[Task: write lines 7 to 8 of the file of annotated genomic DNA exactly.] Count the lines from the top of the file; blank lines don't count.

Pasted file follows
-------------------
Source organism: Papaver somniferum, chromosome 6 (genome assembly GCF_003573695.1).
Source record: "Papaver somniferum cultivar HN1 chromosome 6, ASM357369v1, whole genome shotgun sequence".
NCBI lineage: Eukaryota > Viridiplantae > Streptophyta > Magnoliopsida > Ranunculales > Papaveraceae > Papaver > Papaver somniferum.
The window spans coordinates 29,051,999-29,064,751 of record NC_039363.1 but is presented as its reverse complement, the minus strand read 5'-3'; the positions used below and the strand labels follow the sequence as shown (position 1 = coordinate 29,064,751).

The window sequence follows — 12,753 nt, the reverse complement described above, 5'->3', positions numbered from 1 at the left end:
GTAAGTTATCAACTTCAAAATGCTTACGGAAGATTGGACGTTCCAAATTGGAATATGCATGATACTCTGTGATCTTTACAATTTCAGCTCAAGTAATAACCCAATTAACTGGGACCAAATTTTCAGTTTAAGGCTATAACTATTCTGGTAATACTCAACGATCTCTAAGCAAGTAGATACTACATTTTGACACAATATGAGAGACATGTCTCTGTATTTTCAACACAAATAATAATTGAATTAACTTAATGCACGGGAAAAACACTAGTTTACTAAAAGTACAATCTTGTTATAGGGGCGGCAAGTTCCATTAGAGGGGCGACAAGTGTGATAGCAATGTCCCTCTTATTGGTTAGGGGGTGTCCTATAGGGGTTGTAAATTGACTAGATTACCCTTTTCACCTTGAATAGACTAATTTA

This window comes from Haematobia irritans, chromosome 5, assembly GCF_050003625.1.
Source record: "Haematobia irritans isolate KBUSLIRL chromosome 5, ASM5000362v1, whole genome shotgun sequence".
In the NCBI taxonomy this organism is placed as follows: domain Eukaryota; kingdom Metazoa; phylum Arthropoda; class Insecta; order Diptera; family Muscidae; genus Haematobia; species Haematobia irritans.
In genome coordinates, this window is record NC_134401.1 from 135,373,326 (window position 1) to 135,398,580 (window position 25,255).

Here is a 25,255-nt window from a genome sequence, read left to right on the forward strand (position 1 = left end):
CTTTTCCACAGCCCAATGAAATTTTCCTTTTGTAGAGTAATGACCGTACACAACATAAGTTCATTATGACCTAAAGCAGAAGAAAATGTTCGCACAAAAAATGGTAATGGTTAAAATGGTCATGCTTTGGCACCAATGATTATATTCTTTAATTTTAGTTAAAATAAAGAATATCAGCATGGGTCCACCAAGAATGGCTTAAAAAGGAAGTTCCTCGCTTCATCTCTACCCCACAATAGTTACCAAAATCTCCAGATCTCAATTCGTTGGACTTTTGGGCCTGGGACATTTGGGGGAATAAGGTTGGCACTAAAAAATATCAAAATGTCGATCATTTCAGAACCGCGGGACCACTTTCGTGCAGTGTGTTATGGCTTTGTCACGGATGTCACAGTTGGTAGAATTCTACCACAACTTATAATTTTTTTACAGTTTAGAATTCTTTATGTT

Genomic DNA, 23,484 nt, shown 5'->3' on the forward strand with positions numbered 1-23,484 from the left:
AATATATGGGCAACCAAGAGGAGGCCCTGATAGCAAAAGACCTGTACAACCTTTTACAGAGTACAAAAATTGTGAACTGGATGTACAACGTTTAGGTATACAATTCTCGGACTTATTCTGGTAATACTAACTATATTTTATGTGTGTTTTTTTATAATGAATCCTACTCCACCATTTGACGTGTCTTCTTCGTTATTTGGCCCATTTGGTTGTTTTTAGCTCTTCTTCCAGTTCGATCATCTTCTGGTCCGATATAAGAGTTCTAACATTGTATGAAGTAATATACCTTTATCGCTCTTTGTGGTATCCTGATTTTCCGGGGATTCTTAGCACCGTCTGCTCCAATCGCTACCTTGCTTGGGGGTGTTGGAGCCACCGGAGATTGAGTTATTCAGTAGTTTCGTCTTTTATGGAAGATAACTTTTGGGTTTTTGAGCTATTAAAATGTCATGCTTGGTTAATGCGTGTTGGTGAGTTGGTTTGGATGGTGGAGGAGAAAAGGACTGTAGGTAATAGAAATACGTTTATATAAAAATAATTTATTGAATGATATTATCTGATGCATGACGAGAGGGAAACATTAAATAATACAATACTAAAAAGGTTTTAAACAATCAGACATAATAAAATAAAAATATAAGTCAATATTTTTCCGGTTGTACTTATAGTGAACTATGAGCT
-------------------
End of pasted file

This window comes from Haematobia irritans, chromosome 5, assembly GCF_050003625.1.
Source record: "Haematobia irritans isolate KBUSLIRL chromosome 5, ASM5000362v1, whole genome shotgun sequence".